The industrial tribunal has upheld the sacking of an operations manager who secretly recorded his managers in a bid to prove his bullying claim but then refused to hand the audio file to his employer.
In a decision canvassing the legality and appropriateness of covert workplace recordings and whether they are reason enough for dismissal, the Fair Work Commission cited Deputy President Peter Sams’ decision in Thomas v Newland Food Company.
In that case, Deputy President Sams said “the fact that an act is lawful in the wider community sense, does not mean that the same act in the workplace would not constitute a valid reason for an employee’s dismissal”.
In this case, Commissioner Chris Simpson rejected Kone Elevators Pty Ltd employee Tiberiu Mocanu’s assertion that because the recordings were not illegal, their covert nature and his refusal to hand them over was “not a form of misconduct”.
The company’s HR director for Australia and NZ said the bullying claims Mocanu had made against his managers were serious and, if proven, could result in two employees losing their jobs.
The company said it wanted the recordings to assist in the bullying investigation. Mocanu instead provided what he purported to be a transcript of the recordings.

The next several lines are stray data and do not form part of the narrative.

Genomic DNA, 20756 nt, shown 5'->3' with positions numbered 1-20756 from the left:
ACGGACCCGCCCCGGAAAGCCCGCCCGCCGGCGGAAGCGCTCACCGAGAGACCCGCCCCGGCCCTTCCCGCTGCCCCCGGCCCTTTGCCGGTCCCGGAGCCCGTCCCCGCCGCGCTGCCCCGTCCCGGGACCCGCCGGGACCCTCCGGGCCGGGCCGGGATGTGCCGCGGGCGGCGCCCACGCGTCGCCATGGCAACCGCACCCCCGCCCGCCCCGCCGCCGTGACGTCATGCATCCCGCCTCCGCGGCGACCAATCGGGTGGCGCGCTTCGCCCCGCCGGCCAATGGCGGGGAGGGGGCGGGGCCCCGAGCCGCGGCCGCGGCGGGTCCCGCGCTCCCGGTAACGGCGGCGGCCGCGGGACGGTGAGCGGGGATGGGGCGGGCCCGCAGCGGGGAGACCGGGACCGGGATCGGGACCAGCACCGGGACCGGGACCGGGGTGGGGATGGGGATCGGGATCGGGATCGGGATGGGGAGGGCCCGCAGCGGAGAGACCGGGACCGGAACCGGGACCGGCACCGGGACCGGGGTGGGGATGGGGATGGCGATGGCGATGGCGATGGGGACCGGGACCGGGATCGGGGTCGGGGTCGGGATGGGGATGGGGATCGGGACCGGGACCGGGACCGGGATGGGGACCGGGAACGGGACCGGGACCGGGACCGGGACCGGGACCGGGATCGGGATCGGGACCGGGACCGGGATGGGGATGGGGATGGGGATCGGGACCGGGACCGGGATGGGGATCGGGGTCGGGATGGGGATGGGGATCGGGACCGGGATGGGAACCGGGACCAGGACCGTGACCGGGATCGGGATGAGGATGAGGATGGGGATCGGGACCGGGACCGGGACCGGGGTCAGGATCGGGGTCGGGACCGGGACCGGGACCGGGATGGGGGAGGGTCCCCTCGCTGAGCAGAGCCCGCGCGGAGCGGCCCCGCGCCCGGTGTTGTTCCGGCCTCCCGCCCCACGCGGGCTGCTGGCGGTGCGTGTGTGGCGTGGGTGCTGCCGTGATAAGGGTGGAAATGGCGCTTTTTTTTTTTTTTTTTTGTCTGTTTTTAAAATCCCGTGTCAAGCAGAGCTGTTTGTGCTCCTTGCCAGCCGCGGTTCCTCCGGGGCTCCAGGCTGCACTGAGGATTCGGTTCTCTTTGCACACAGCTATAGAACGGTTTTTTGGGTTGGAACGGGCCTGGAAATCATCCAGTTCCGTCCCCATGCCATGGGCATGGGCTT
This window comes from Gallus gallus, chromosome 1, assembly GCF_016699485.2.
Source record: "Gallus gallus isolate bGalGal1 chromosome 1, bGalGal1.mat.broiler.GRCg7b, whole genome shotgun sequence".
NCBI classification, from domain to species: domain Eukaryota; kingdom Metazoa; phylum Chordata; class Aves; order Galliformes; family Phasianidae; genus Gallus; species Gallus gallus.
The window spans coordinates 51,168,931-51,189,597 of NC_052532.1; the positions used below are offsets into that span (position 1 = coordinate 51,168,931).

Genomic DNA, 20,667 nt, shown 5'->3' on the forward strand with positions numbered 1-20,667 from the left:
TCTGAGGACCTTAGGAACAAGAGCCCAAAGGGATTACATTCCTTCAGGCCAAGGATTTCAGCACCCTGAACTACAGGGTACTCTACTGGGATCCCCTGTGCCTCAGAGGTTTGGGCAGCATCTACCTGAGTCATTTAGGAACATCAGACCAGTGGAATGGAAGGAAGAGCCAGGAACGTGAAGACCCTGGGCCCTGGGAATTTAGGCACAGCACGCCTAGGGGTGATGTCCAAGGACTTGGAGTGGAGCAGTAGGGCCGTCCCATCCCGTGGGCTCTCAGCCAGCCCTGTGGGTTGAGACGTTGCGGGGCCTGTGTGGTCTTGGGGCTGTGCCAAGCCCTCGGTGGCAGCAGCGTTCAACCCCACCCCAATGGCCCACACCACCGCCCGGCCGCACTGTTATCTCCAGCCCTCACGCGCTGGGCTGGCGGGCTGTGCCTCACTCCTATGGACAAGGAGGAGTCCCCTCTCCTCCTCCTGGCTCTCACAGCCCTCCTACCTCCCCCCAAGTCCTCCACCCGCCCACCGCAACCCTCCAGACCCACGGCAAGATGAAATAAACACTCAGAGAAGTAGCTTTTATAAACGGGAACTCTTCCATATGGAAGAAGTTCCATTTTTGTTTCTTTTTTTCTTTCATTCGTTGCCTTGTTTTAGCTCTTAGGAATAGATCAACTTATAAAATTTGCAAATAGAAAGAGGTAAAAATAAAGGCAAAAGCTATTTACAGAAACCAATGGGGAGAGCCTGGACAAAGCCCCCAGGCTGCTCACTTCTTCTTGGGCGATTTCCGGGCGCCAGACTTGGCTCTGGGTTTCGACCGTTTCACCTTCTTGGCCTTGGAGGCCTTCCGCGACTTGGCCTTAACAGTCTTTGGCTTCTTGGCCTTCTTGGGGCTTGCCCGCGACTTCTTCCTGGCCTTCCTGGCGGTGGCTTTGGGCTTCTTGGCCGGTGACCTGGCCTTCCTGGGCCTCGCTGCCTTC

Kone said it held “some suspicion as to the veracity of the extracts”.
The company sacked Mocanu for serious misconduct in August 2017 after he failed to obey what it said were “lawful instructions” to hand over the recordings. Mocanu was on unpaid leave due to health reasons at the time.
Duty to obey intact even though unpaid
Commissioner Simpson said Kone was within its rights to ask for the recordings as they were “key evidence” in an investigation of “great gravity” for those implicated in Mocanu’s allegations.
“This investigation could have resulted in the dismissal of two other Kone staff members and therefore, where there was conclusive proof, I concur it would have been unreasonable to not seek to obtain that proof,” he said.
Commissioner Simpson rejected Mocanu’s assertion that because he was signed off work for medical reasons when Kone had requested the recordings, he was not required to obey the employer’s instructions.
The Commissioner agreed with Kone’s position, where it “accurately likened their directions [to him] … to provide the covert recordings while he was unpaid to asking an employee on leave to email back some passcodes or return some keys”.
The Commissioner noted Mocanu had sent several emails to Kone demanding it proceed with the bullying investigation with the transcripts alone, and that he would only hand over the recordings under certain conditions at a later date.
Effectively an attempt to “entrap” managers
Commissioner Simpson threw out Mocanu’s case, finding it was reasonable for Kone to press for the covert recordings, and his non-compliance with those requests constituted serious misconduct.
“The employment of two other employees was potentially put at risk … and it was inappropriate for Mr Mocanu to use intimidating language in correspondence to attempt to pressure Kone’s HR team in to facilitating his demands to proceed without the recordings,” Commissioner Simpson said.
It was “effectively an attempt to entrap the two employees he had raised allegations against”, the Commissioner said.
(Tiberiu Mocanu v Kone Elevators Pty Ltd, FWC 1335, 6/03/2018)